I don’t remember when I started using the terms “glows” and “grows” for reflection. When I try to trace it back in my career, I believe it came from my friend, librarian, and educator, Buffy Hamilton and the phenomenal work that she does with students and teachers . Whatever their origins, glows and grows have become my way of thinking about positive and critical feedback as well as reflective practice. Here’s how I explain the terms:
- Glows are the positive things: what we’re proud of, the interactions that felt positive, or what we want to keep doing more of moving forward. This could be an example of taking initiative on a project or an opportunity to demonstrate leadership with colleagues.
- Grows are not quite the opposite of glows. To me, a grow is anything that can serve to elevate the work. This could be a reflection such as, “I attended many dynamic learning opportunities this week and gained so much knowledge. Now, I’m going to work harder in the future to capture and share this learning with my colleagues.”
This framing leaves room for feedback and reflection on even the amazing things that went right and seeing where there is opportunity to grow within those accomplishments!
In past positions as an educator, coach, and professional learning facilitator, I used glows and grows as a way to analyze and reflect on the feedback and evaluation data I received from participants. My focus was largely on sustainability—that the people I’ve had the opportunity to interact with will continue to feel inspired to act on and reimagine their practices. Basically, I wanted to make sure that the learning didn’t stop once I left (one of the biggest pain points of professional development).
Some of the questions I used to solicit feedback were:
- What did you learn today that you will use to inform your instruction and to help design better learning experiences for your students?
- How have you shared what you learned with your colleagues or students (or even people outside of the building, such as colleagues outside of your school, in your district, or your broader personal learning network)?
- How have you found ways to elaborate and expand on what you learned in new and different ways?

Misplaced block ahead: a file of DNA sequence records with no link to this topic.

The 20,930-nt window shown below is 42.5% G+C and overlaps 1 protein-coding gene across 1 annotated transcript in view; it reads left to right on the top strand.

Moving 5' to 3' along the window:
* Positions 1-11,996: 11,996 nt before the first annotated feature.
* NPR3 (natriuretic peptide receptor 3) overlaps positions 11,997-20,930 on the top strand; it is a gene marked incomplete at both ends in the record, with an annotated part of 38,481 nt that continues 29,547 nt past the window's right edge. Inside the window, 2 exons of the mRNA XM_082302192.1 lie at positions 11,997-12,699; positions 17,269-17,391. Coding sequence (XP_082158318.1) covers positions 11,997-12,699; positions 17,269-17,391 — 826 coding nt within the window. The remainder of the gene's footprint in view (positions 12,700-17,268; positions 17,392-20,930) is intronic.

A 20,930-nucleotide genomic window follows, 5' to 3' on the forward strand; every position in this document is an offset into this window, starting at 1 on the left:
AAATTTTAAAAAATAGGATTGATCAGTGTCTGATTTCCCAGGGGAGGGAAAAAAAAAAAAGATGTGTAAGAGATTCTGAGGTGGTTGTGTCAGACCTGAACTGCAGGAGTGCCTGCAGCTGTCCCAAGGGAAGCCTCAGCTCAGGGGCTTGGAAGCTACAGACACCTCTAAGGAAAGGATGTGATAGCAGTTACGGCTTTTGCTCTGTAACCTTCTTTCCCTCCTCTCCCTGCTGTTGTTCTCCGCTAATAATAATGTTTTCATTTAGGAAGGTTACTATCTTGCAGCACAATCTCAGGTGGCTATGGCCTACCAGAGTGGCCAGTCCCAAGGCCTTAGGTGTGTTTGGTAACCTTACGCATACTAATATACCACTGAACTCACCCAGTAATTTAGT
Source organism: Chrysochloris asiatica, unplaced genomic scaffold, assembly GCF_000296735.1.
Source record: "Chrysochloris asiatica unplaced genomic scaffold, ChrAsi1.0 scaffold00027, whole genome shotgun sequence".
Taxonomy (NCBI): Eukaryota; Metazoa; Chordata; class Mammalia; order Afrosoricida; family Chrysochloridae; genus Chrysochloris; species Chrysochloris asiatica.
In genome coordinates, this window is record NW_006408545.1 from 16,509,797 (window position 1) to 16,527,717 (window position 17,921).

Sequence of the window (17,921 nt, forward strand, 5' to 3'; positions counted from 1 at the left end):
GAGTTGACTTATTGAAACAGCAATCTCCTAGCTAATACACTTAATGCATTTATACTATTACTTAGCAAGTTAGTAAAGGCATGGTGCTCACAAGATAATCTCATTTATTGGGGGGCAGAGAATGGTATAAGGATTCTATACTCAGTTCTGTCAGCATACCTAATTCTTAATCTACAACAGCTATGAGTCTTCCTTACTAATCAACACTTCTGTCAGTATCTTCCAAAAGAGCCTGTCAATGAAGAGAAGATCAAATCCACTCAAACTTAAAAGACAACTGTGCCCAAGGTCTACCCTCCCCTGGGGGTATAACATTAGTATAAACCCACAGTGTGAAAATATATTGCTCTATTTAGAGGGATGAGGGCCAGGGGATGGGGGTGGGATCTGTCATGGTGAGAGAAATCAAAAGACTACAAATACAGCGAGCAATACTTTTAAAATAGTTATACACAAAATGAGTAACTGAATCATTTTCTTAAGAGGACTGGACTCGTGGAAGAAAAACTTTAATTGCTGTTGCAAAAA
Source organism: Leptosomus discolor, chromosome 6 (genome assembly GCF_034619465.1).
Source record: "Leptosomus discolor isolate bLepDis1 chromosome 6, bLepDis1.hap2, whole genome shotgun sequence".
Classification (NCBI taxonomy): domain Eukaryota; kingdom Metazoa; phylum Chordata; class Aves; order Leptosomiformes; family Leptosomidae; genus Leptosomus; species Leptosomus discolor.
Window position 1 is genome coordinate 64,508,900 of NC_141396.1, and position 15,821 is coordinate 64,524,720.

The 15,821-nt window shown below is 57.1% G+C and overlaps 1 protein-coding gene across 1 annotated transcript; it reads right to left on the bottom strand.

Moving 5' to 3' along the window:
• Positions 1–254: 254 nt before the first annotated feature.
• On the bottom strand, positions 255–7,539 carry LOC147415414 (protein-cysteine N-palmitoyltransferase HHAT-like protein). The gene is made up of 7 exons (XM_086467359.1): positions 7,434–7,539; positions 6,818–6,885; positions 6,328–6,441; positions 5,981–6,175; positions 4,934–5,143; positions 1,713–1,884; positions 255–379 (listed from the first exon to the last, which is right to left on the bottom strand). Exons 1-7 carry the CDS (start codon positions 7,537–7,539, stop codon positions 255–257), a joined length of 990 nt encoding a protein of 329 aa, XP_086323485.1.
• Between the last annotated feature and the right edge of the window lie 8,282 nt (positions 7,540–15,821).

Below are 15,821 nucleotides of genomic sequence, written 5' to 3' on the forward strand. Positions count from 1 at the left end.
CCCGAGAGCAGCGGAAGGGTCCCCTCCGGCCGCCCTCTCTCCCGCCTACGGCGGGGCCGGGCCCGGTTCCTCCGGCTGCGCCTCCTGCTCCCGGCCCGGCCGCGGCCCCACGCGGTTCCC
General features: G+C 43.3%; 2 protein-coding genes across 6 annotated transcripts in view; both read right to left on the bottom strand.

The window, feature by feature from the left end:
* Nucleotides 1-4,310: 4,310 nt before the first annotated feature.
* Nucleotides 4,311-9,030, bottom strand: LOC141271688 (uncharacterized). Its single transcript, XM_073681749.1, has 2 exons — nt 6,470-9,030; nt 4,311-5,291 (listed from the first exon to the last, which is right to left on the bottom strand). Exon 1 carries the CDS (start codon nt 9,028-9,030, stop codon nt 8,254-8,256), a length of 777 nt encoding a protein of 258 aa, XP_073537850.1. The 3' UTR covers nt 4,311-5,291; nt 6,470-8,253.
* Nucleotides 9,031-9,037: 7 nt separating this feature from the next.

- In what way(s) has this learning impacted or changed your practice? If it hasn't, you’re welcome to share why.
As I have moved into the private sector, my reflective practice has come with me. I aim for growth and the only way I can foster this is to engage in reflective practice, ask for feedback, and then act.
Currently, my professional process for considering glows and grows is simple:
Each Friday, I use a Google Form to collect weekly data on my work; both internally for things like organizational development and professional growth, and externally for clients.
I input three specific pieces of information for each project or type of work.
- First, I state the facts of what work or actions I engaged in that week, listed as simple statements.
- Then I reflect on glows, or the things I’d like to keep doing more of in the future.
- And lastly, I consider grows, or opportunities to elevate or improve on the work.
This data is populated in a spreadsheet that is shared with my manager and linked to my professional focus plan.
At the end of each month, I look over that month’s glows and grows, framed by the question, “How is your work impacting the future, building something meaningful, and amplifying others?” to reflect. In a separate column, I note the trends or threads I see and how I can address those moving forward while considering the support or resources I might need. At the end of the year—when we begin our formal employee review process—I have a large collection of my growth and contributions ready to share and reflect on further.
This simple, growth-minded approach allows me to focus on the work and how this work helps me to contribute both within the company and externally for clients. And inevitably (and perhaps most powerfully), how I’m continuing to grow myself; for me!